In the NBA (much like every other professional sport), most franchises take their cue from the teams at the top of the proverbial mountain. Finding someone to admit to it may be something of an arduous task, but there's no shame in trying to follow the lead of the Miami Heat and the Oklahoma City Thunder.
Last summer, the Los Angeles Lakers made a few moves that appeared to vault them to the top of the pile. But in a cruel twist of fate, we've seen their approach to the "superteam" concept crash and burn in front of our very own eyes this season.
In the wake of a relatively uneventful trade deadline, it's fair to wonder whether the Lakers' early-season implosion made general managers a little gun shy when it came to pulling the trigger on potential deals. Sometimes—particularly in the case of the teams that didn't make a trade for Atlanta Hawks' forward Josh Smith—the best deal is the one that you don't make.
The Los Angeles Lakers figured to be the big dog in the Western Conference yard this season once the team landed both Steve Nash and Dwight Howard in the span of a month. With four All-Stars in the starting lineup, what could go wrong?
Reality paid the Lakers an unwelcome visit long before the games counted in the standings. A winless preseason and a slow start (due, in part, to an injured Steve Nash) led to the dismissal of head coach Mike Brown. And a brief flirtation with Phil Jackson strangely resulted in the hiring of Mike D'Antoni, a man whose "seven seconds or less" offense doesn't seem like a good fit for the personnel currently on the roster.
It definitely wasn't a good fit for Pau Gasol, who openly and privately clashed about his role on the team. Add in Howard's balky shoulder, and you have a recipe for disaster (or a 21-24 record—D'Antoni's mark on the bench so far this season).
If we didn't know before, we certainly know now: It's impossible to just throw a bunch of players together and expect them to immediately play at a championship level. Despite his propensity to clown around, even Howard realizes how important it is for everyone on the court to be on the same page.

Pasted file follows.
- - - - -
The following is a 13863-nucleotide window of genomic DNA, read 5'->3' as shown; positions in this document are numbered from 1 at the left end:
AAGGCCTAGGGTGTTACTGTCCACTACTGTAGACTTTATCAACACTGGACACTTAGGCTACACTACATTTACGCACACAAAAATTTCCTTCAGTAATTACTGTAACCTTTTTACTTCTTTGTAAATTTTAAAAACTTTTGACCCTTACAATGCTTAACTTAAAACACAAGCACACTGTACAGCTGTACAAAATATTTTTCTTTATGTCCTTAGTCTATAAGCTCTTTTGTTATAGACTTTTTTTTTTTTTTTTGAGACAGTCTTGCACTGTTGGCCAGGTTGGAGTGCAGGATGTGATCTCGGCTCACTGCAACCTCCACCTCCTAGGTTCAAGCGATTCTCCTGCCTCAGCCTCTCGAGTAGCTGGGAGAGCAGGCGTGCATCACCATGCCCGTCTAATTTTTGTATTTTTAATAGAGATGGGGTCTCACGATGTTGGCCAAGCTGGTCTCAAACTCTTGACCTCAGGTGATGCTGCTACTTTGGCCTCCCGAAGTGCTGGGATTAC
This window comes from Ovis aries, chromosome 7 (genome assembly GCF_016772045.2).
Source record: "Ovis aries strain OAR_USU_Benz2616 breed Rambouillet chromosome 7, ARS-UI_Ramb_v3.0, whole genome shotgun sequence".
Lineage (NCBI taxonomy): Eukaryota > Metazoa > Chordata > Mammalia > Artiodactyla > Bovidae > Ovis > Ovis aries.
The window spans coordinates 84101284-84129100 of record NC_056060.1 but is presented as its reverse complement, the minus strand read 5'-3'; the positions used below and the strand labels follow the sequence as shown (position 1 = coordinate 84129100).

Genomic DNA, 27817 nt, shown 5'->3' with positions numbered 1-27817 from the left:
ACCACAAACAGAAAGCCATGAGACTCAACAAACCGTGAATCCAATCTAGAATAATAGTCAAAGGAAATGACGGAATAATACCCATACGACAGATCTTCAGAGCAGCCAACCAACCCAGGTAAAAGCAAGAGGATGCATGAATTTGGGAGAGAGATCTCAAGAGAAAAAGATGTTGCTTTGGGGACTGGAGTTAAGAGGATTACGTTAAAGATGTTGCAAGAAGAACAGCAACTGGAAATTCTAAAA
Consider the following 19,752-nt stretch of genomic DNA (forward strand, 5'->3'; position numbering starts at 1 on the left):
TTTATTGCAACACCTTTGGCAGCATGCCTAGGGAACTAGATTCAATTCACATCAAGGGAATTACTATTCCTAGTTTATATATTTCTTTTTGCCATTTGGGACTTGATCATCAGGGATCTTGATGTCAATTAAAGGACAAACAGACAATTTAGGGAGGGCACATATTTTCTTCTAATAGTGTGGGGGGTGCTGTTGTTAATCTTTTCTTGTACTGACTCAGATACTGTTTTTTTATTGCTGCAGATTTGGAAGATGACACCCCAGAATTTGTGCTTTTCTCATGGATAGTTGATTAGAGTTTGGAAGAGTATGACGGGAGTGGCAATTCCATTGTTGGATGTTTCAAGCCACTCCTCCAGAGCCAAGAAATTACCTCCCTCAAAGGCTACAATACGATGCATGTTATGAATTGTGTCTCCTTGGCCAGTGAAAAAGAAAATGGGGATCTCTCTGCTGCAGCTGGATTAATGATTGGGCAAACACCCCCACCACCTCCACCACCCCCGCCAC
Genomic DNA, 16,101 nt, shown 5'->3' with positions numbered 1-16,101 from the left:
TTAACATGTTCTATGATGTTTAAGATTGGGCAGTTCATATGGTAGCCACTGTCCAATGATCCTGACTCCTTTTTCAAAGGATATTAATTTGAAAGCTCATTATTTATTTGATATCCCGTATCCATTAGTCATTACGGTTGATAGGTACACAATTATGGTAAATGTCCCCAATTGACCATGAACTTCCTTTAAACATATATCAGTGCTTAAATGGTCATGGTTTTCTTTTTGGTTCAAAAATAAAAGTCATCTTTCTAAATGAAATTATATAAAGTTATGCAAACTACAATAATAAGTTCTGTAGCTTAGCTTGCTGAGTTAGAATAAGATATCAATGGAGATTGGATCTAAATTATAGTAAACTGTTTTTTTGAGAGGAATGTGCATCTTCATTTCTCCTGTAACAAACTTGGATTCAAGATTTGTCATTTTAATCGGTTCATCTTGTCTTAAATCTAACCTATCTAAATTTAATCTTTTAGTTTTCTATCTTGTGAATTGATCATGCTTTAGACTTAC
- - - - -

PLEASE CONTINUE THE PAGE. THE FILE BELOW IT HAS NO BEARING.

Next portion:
"[Chemistry is] something we have to do to get better," said Howard in a January interview with ESPNLosAngeles. "We have to play like we like each other."
It's clear that the Lakers' woes go far beyond the icy relationship between Howard and Kobe Bryant, but it's also clear why Metta World Peace's preseason boast of 73 wins was foolish. It takes a ridiculous amount of chemistry (and luck) for any team to win 89 percent of its games over the course of six months, much less a team where two of its four stars—Howard and Nash—arrived in town just weeks before.
You can't buy chemistry, and it certainly doesn't come as part of the package when you trade for a player. Chemistry is something that develops over time, and those teams that have it are often better off than teams who have more raw talent, but less experience playing together as a cohesive unit.
It's why the San Antonio Spurs have been perennial contenders for more than a decade: Their core group enjoys a certain comfort level with each other that is a valuable asset during the course of an 82-game season. As long as Tim Duncan wears a Spurs' jersey, you won't see them make a big splash at the deadline that could ultimately upset the apple cart.
And for as much grief as the Miami Heat caught for not winning the 2011 title (and deservedly so given their frequent boasts), they should almost be commended for finding themselves two games from the Larry O'Brien Trophy that season.
Which is why Oklahoma City's decision to part ways with James Harden was puzzling, to say the least. As a small market team, it was clear that the Thunder couldn't afford to re-sign all of their talent, so they essentially "chose" Serge Ibaka over Harden and sent the 6'5" guard to Houston.
Oklahoma City appears to be headed toward great things this season, but its situation is an outlier. And as well as the Thunder are playing, it remains to be seen if this "era of good feelings" of sorts can carry over into the playoffs.
To say that the new collective bargaining agreement was the only reason for the lack of moves at the trade deadline is a bit short-sighted. Fans aren't the only ones who are engrossed in the "Lake Show" this season: GMs around the league are watching and taking note. And thanks to everything that happened on the West Coast so far this season, many of them chose to sit out this past week in fear of repeating the same mistakes that the Lakers made.